The Christmas waste you can and can’t recycle - from wrapping paper to broken fairy lights
After Christmas Day, you may find yourself with an array of wrapping paper, gift bags, bows and other items that you need to discard.
But, with so many varying materials, you may know not what you can and can’t put in the recycling bin.
Here, specialist supplier metals4U explains what you can and can't recycle over the festive period.
What can’t I recycle?
These are the items you may need to dispose of after Christmas, but which cannot be recycled.
Christmas wrapping paper generally cannot be recycled as it is often laminated with plastic, foil or other non-paper materials. It is also likely to have sticky tape on it which is non-recyclable.
UK recycling program, Recycle Now, suggests that one way to check whether your wrapping paper can be recycled is by scrunching it up. If it stays scrunched then it’s generally good to recycle. If not, then it isn’t recyclable.
However, if you’re not sure, it’s worth trying to find the original wrapping paper packaging, as this may say whether or not it can be recycled.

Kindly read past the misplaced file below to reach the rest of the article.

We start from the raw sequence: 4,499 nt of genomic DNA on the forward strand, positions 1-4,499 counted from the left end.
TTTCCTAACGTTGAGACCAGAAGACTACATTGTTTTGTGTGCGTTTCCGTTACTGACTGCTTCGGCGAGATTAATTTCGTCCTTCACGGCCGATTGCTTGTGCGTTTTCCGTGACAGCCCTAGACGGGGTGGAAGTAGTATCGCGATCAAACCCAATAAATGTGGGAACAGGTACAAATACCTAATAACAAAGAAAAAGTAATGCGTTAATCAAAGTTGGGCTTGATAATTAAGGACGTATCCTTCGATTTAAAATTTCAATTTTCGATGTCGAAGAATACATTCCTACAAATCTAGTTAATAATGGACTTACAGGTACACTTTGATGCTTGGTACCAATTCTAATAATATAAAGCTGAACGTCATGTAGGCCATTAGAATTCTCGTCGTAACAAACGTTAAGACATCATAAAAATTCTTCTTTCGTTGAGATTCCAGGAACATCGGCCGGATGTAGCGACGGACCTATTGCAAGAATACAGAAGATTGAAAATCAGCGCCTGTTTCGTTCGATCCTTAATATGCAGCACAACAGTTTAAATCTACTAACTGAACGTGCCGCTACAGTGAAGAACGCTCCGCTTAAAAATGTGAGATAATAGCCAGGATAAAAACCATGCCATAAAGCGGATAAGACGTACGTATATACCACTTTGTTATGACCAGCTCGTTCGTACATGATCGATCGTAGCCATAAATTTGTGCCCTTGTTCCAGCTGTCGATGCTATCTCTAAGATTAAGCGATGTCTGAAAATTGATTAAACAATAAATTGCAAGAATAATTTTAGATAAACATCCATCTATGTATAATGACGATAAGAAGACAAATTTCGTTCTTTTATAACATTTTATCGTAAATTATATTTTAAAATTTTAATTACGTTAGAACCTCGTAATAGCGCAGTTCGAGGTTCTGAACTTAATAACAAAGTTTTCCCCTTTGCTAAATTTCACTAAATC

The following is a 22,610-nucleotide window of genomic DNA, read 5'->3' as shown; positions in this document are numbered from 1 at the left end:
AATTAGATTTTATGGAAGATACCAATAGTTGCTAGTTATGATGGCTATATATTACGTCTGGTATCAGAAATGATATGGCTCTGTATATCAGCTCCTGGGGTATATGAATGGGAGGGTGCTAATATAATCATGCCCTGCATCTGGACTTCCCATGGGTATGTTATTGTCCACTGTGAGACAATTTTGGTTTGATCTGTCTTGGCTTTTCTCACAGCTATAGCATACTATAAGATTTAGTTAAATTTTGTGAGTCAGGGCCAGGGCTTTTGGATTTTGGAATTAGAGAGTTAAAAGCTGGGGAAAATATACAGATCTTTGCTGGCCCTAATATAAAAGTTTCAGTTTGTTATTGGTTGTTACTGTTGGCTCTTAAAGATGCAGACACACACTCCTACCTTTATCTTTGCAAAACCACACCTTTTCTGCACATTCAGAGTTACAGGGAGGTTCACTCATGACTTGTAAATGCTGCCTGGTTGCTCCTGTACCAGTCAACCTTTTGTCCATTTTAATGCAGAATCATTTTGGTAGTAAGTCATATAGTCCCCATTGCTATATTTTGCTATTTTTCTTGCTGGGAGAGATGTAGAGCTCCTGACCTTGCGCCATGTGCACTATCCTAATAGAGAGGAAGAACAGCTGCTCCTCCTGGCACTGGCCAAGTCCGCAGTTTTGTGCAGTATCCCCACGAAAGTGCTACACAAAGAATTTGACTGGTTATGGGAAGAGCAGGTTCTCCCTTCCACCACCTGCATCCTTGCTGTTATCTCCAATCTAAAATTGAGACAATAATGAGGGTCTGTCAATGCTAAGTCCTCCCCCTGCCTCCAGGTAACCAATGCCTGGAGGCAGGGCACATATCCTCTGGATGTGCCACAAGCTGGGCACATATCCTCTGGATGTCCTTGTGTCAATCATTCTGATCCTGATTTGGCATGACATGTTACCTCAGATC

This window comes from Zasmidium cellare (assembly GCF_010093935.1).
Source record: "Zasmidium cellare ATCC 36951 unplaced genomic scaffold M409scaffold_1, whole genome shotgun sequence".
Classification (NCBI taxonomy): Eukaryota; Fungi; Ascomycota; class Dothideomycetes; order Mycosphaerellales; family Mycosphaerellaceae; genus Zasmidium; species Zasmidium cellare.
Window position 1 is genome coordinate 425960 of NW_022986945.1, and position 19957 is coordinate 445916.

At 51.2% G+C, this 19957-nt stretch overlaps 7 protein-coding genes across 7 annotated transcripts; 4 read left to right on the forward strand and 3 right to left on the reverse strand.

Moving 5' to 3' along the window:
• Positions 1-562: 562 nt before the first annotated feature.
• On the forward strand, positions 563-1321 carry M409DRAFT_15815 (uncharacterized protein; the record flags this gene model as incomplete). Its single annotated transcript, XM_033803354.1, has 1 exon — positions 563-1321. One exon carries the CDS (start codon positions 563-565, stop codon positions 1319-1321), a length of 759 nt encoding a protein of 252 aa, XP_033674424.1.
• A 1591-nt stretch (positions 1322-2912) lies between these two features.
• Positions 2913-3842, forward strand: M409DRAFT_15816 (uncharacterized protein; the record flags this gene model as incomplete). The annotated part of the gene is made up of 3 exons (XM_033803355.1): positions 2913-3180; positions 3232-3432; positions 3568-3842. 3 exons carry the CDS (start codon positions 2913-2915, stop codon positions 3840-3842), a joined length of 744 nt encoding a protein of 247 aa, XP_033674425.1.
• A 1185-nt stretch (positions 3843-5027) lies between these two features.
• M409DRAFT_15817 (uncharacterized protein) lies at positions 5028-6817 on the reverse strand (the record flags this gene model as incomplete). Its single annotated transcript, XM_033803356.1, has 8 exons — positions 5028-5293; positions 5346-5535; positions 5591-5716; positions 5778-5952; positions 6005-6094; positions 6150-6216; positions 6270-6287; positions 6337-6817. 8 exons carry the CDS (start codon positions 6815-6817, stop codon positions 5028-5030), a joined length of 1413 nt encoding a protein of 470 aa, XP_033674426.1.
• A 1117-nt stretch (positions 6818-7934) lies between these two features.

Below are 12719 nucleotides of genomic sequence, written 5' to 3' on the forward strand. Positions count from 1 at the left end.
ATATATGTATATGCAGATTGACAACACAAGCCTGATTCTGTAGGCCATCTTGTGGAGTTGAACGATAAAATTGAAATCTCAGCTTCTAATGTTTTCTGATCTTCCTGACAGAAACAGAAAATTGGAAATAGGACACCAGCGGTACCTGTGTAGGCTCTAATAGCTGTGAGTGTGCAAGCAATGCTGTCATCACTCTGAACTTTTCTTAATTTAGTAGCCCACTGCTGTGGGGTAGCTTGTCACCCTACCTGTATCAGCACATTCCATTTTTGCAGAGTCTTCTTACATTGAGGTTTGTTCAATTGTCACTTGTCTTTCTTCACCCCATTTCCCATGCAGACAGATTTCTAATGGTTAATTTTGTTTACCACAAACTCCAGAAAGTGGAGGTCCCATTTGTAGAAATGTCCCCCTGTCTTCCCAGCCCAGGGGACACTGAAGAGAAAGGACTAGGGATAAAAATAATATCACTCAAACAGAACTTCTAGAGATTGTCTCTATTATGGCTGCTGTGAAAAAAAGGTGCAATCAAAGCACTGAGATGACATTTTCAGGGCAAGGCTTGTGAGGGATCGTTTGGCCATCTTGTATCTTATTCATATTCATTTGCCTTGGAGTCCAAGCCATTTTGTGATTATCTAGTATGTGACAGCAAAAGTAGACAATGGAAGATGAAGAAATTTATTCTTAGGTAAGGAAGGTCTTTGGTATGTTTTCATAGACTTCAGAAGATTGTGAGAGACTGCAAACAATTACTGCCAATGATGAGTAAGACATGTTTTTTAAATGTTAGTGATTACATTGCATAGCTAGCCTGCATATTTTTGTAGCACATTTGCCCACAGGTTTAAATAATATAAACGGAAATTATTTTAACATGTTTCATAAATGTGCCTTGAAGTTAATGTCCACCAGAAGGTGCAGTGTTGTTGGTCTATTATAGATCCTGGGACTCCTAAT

Glittery Christmas cards
Anything with glitter on it cannot be recycled and should go in the general waste bin. A lot of Christmas cards and tags will feature glitter, so it’s worth checking this to decipher which bin they should go in.
Tinsel and broken baubles
Both tinsel and broken baubles cannot be recycled and should be put in your general waste bin.
A lot of plastic packaging, from both presents or food, is non-recyclable, so it’s worth checking the recycling symbols on the packaging before deciding which bin it should go in.
It’s also worth checking your local council website to see what they do and don’t recycle.
What can I recycle?
These are the items that you can generally recycle after Christmas.
Cardboard boxes, after you’ve removed the tape and anything else left in them, can be recycled.
Real Christmas trees can be turned into wood chippings, with local councils usually advertising pick up dates in early January. Check your council website to see if this is something they offer.
As long as they don’t have glitter or glue on them and aren’t plastic, Christmas wreaths can go into your garden waste bin after the festive period.
If you have any broken or unwanted fairy lights, then they should not go in your general waste. They should be taken to a recycling centre as they are classed as electrical equipment.
Paul McFadyen, Managing Director at metals4U, said, “At Christmas time, it's more important than ever that we all play our part in reducing our carbon footprint, and it’s good to see that the majority of people are on board when it comes to recycling, however there are still many that don’t see it as important.
“By understanding what we can and can’t recycle at Christmas, and working together with local authorities, and the government, we can all do our bit to ensure that recycling continues to be effective.”